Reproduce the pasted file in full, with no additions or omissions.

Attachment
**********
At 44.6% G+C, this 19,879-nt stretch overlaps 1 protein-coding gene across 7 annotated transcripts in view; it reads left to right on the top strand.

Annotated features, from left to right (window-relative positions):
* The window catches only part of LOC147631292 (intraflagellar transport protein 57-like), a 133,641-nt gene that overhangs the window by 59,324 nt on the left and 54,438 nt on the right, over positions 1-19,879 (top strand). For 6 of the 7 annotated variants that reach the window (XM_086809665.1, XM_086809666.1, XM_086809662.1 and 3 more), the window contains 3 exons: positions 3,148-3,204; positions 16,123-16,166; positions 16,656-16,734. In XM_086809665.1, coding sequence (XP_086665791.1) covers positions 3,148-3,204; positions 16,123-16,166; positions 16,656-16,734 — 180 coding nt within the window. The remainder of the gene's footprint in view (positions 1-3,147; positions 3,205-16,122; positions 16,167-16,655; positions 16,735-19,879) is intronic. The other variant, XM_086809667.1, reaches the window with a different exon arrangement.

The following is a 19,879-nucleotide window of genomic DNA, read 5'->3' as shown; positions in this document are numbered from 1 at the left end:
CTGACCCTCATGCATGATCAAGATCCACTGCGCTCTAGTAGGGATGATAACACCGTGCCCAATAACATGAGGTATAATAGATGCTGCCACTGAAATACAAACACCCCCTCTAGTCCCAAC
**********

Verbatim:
At 44.6% G+C, this 19,879-nt stretch overlaps 1 protein-coding gene across 7 annotated transcripts in view; it reads left to right on the top strand.

Annotated features, from left to right (window-relative positions):
* The window catches only part of LOC147631292 (intraflagellar transport protein 57-like), a 133,641-nt gene that overhangs the window by 59,324 nt on the left and 54,438 nt on the right, over positions 1-19,879 (top strand). For 6 of the 7 annotated variants that reach the window (XM_086809665.1, XM_086809666.1, XM_086809662.1 and 3 more), the window contains 3 exons: positions 3,148-3,204; positions 16,123-16,166; positions 16,656-16,734. In XM_086809665.1, coding sequence (XP_086665791.1) covers positions 3,148-3,204; positions 16,123-16,166; positions 16,656-16,734 — 180 coding nt within the window. The remainder of the gene's footprint in view (positions 1-3,147; positions 3,205-16,122; positions 16,167-16,655; positions 16,735-19,879) is intronic. The other variant, XM_086809667.1, reaches the window with a different exon arrangement.

The following is a 19,879-nucleotide window of genomic DNA, read 5'->3' as shown; positions in this document are numbered from 1 at the left end:
CTGACCCTCATGCATGATCAAGATCCACTGCGCTCTAGTAGGGATGATAACACCGTGCCCAATAACATGAGGTATAATAGATGCTGCCACTGAAATACAAACACCCCCTCTAGTCCCAAC